The Higher Education and Research Bill is dead. If it isn’t, then it should be sent off the parliamentary equivalent of Dignitas. Here’s why.
The turbulence we’re experiencing following the Brexit vote has caused the near implosion of our political system. The Labour Party is in the process of attempting to eject its leader and the election to the leadership of the Tory party – and therefore Prime Minister – is now ramping up. Meanwhile, a massive vacuum exists where political leadership should be in the very moment that our economy is tanking, and the world is screaming at us to get our house in order and to limit the damage of last week’s disastrous vote.
To debate legislation in Parliament now is at best futile and at worst grossly irresponsible depending on which scenario of future events you subscribe to.
Fiddling while Rome burns
There’s a now familiar scenario – a newly elected Tory leader calls a snap election in the Autumn to seek their own mandate. No matter how much work on the Bill will have been done by then, it will not be anywhere close to passing. At time of writing, there are now just 17 more days until Parliament breaks for summer recess and if an election called by 9th September when the leadership announcement is made, this parliament will only return for 5 days in September. All things being equal, the government had hoped to pass the Bill by Spring of 2017, and that was optimistic: it was rightly going to take its time under scrutiny. 22 days is simply not enough time to get the Bill passed in its current form.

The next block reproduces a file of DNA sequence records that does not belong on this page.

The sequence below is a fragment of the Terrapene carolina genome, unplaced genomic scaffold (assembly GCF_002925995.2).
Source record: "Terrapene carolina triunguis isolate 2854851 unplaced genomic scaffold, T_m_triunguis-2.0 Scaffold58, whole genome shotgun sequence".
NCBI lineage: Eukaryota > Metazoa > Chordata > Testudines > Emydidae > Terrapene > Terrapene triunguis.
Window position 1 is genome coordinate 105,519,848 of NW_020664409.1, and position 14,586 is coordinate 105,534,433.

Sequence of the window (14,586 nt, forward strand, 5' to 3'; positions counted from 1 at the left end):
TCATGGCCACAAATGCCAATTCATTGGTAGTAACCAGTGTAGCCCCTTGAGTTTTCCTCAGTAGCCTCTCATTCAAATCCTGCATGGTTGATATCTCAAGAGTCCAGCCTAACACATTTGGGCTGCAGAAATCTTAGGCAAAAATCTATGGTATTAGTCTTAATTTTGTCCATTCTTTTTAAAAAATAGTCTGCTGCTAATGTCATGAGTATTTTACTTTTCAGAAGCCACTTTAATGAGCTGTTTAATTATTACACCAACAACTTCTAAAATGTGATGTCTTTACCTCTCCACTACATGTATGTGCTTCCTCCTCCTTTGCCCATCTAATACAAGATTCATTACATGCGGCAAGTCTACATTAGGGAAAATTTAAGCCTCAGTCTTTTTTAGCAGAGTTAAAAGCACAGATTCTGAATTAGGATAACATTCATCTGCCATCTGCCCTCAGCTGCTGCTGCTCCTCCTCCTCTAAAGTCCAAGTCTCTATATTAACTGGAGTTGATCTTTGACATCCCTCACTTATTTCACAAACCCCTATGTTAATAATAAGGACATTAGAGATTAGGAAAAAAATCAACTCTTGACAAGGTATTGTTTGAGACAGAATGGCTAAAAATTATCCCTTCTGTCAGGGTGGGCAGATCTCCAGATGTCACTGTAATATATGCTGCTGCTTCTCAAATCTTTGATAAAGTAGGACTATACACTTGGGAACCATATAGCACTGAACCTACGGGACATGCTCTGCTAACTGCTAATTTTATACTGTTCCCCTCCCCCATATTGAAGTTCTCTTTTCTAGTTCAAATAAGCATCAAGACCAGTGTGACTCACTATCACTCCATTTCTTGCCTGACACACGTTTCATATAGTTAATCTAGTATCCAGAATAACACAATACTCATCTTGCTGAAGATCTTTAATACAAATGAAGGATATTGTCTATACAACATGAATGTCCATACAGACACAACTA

After a General Election, there will be a new government and parliament and the legislative clock will be entirely reset. The Higher Education and Research Bill, along with the entire legislative agenda of this government, will be dead. If a future government wants to take an HE Bill forward, they will have to re-introduce it all over again. The new Prime Minister would have to make it a renewed priority which seems unlikely given the future of the United Kingdom itself depends on that government’s ability to navigate the waters of Brexit. Parliament and every ounce of our political apparatus will be set to this task. So having a second reading over the coming few weeks is futile in this scenario as it will never lead anywhere.
Remember, the Fixed Term Parliament Act binds this government for another four years’ work, so they have no choice but to pretend that it’s business as usual until that Act is repealed, a two thirds majority of parliament call a General Election or the government lose a confidence vote. But in these circumstances, business-as-usual just means government-as-pantomime and I think the important issues in the Higher Education and Research Bill deserve something more fulsome from our political leaders.
The accidental Higher Education and Research Act?
Let’s say there’s no snap General Election; there will certainly be a new Prime Minister and government whose singular mission will be – as above – to navigate the waters of Brexit. The next few months will still see the same turmoil: no functioning opposition and a lame-duck executive. At time of writing, the Labour Party does not have a Shadow Business Secretary to hold the government accountable on existing business.